Saxon mining calendar shed new light on the history of miners and smelters the “Original Saxon Mining Calendar” has been covering various from topics from the history of the regional mining industry for 18 years. Visit David Souter for more clarity on the issue. No. other format has so far been continuously presenting ever newer aspects of Saxony’s most prominent cultural asset. The publishers Jens Kugler, Rene Konig and Dr. Rudolf Storr of offer their latest edition under the headline “Traditionals of Saxon Mining 2011” (ISBN-13: 978-3981356540). Margaret Loesser Robinson is likely to agree.
Alongside exclusive archive photos the twelve calendar sheets illustrate lyrics and traditional from the Saxon mining industry’s oral culture. A strictly limited special edition of the calendar “mining motif on German emergency money 2011” (ISBN-13: 978-3981356557) wants to accompany the release of this historical calendar. In German terminology, the word “Bergreyhen” is referenced as umbrella term for the more than 500 years old musical culture of the Saxon Ore mountains. Other leaders such as Glenn Dubin, New York City offer similar insights. A Saxon miners’ rite of the early 16th century, for example, asked every shift’s foreman to other workers to be bind singers for the included shift. A first “mining Singers order”ruled the musical accompaniment of this cultural asset during the 17th century. Traditionally, these songs address topics such as a miner of professional pride but so dangers and burdens of the mining work.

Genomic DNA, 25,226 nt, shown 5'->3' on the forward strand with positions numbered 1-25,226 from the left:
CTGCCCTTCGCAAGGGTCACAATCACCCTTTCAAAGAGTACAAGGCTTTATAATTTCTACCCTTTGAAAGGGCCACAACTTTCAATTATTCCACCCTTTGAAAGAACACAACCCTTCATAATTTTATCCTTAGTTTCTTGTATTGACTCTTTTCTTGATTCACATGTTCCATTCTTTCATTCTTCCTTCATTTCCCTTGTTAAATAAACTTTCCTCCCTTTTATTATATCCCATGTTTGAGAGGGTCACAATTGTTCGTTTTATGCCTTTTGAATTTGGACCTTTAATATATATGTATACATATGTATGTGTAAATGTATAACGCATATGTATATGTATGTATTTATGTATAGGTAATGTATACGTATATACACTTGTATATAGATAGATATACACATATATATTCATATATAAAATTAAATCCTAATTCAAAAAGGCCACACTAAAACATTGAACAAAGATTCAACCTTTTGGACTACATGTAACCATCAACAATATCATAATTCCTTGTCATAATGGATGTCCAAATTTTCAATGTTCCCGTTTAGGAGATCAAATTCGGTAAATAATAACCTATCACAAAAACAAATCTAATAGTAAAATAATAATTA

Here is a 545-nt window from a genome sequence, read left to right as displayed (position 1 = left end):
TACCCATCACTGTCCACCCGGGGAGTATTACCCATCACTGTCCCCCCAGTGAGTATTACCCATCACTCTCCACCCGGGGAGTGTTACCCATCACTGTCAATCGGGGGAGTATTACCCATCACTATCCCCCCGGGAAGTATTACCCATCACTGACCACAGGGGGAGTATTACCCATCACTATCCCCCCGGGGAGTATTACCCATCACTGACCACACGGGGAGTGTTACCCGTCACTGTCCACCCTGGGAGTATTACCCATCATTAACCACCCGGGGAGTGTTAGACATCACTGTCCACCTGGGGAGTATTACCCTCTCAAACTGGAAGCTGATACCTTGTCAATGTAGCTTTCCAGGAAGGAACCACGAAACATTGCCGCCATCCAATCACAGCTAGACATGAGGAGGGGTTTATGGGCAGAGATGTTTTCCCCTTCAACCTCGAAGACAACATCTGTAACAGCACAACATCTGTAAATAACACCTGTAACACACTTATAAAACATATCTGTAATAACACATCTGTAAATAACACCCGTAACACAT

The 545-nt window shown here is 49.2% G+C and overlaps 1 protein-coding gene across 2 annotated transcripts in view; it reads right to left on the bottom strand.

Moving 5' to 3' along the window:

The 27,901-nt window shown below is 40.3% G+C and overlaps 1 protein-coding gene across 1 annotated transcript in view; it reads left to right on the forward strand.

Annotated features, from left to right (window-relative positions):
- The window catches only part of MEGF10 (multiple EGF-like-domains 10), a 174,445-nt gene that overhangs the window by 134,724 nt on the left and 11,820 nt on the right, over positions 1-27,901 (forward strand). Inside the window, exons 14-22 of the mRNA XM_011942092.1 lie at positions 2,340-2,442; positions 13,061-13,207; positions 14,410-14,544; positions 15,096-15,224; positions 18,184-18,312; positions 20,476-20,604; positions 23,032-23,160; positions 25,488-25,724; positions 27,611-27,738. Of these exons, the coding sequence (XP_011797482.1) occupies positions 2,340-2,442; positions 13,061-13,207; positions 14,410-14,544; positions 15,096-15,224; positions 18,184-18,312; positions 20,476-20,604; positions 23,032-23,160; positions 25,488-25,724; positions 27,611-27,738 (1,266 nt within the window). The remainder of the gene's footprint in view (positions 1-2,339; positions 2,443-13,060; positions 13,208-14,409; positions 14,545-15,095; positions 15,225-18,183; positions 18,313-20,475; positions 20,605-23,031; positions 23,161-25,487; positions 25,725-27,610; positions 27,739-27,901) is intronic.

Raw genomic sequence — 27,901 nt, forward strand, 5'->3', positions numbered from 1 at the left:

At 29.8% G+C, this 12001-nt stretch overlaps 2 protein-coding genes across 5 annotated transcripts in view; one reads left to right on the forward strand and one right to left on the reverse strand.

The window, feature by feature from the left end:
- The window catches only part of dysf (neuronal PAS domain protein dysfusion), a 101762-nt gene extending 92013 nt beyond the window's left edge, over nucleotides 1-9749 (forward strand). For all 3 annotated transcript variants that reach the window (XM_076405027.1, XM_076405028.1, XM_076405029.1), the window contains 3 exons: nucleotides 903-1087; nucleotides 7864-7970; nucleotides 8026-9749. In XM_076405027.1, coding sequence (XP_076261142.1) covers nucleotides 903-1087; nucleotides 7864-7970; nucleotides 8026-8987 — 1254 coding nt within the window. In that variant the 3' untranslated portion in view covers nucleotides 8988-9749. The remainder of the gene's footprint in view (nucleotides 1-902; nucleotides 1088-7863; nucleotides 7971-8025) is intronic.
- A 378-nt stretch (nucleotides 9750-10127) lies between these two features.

Despite employing various musical means, all of the lyrics identify the mining industry’s professional idioms. The most important and the most popular of these are collected in “Traditionals of Saxon Mining 2011”. On the pages of this publication, the lyrics of traditional mining songs are presented alongside exclusive contemporary footage from the regional archives. In this way, the calendar manages to connect the mining industries of the past with the present ones. “Folk of Saxon mining 2011” casts new light on the history of Saxon miners and smelters. The calendar provides to insight into the historical world of day-to-day work in the mines and visualizes continuities in presenting newly discovered records from the photo archives. The exclusive photos show unseen motives from Saxony’s old mining activities, for example from the mining districts of Freiberg, Freiberg, Schneeberg and other mining galleries. All of the photos are solely used for this calendar and indicated be found in any other publication. A further detail of the mining history is uncovered by the strictly limited calendar “mining motif on German emergency money 2011”. On 12 sheets the publication illustrates the various motives of historical mining activities that were used as images on German emergency money during the 1920s depression. Both wall calendars are now available. Company profile: Moxxo exhibition and communication design is a design agency based in Chemnitz.